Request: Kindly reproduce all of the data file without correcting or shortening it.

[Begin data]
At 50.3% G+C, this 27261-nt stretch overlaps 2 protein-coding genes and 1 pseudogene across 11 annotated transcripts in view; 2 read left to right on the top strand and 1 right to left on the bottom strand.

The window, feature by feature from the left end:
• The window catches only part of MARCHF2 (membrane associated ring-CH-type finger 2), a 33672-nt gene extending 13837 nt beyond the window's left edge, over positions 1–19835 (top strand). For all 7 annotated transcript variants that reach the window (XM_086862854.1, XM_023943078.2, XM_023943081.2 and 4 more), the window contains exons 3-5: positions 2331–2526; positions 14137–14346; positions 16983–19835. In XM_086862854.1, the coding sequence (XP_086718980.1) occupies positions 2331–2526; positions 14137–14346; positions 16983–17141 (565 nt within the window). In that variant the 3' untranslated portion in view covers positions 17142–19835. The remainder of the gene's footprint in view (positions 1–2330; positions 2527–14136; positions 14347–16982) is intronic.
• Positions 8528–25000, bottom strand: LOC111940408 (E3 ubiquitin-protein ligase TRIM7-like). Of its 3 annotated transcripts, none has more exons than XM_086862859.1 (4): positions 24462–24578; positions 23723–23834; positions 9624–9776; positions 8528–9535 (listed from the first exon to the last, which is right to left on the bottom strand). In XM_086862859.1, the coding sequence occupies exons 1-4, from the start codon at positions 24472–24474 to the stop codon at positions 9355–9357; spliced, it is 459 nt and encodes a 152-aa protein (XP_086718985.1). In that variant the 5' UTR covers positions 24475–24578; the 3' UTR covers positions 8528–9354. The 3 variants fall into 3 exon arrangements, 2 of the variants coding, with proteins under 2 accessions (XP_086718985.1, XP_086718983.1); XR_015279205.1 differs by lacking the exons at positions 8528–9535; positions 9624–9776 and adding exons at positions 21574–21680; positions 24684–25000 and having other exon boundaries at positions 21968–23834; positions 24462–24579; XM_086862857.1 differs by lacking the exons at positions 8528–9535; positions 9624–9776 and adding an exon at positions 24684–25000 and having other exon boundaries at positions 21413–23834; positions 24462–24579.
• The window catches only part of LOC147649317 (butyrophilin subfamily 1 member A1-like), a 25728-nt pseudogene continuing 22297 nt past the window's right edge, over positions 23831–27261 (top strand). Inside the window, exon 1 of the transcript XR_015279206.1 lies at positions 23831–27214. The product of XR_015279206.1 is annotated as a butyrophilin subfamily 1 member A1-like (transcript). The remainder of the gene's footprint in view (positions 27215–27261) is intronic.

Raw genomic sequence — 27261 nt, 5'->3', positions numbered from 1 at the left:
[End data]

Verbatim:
At 50.3% G+C, this 27261-nt stretch overlaps 2 protein-coding genes and 1 pseudogene across 11 annotated transcripts in view; 2 read left to right on the top strand and 1 right to left on the bottom strand.

The window, feature by feature from the left end:
• The window catches only part of MARCHF2 (membrane associated ring-CH-type finger 2), a 33672-nt gene extending 13837 nt beyond the window's left edge, over positions 1–19835 (top strand). For all 7 annotated transcript variants that reach the window (XM_086862854.1, XM_023943078.2, XM_023943081.2 and 4 more), the window contains exons 3-5: positions 2331–2526; positions 14137–14346; positions 16983–19835. In XM_086862854.1, the coding sequence (XP_086718980.1) occupies positions 2331–2526; positions 14137–14346; positions 16983–17141 (565 nt within the window). In that variant the 3' untranslated portion in view covers positions 17142–19835. The remainder of the gene's footprint in view (positions 1–2330; positions 2527–14136; positions 14347–16982) is intronic.
• Positions 8528–25000, bottom strand: LOC111940408 (E3 ubiquitin-protein ligase TRIM7-like). Of its 3 annotated transcripts, none has more exons than XM_086862859.1 (4): positions 24462–24578; positions 23723–23834; positions 9624–9776; positions 8528–9535 (listed from the first exon to the last, which is right to left on the bottom strand). In XM_086862859.1, the coding sequence occupies exons 1-4, from the start codon at positions 24472–24474 to the stop codon at positions 9355–9357; spliced, it is 459 nt and encodes a 152-aa protein (XP_086718985.1). In that variant the 5' UTR covers positions 24475–24578; the 3' UTR covers positions 8528–9354. The 3 variants fall into 3 exon arrangements, 2 of the variants coding, with proteins under 2 accessions (XP_086718985.1, XP_086718983.1); XR_015279205.1 differs by lacking the exons at positions 8528–9535; positions 9624–9776 and adding exons at positions 21574–21680; positions 24684–25000 and having other exon boundaries at positions 21968–23834; positions 24462–24579; XM_086862857.1 differs by lacking the exons at positions 8528–9535; positions 9624–9776 and adding an exon at positions 24684–25000 and having other exon boundaries at positions 21413–23834; positions 24462–24579.
• The window catches only part of LOC147649317 (butyrophilin subfamily 1 member A1-like), a 25728-nt pseudogene continuing 22297 nt past the window's right edge, over positions 23831–27261 (top strand). Inside the window, exon 1 of the transcript XR_015279206.1 lies at positions 23831–27214. The product of XR_015279206.1 is annotated as a butyrophilin subfamily 1 member A1-like (transcript). The remainder of the gene's footprint in view (positions 27215–27261) is intronic.

Raw genomic sequence — 27261 nt, 5'->3', positions numbered from 1 at the left: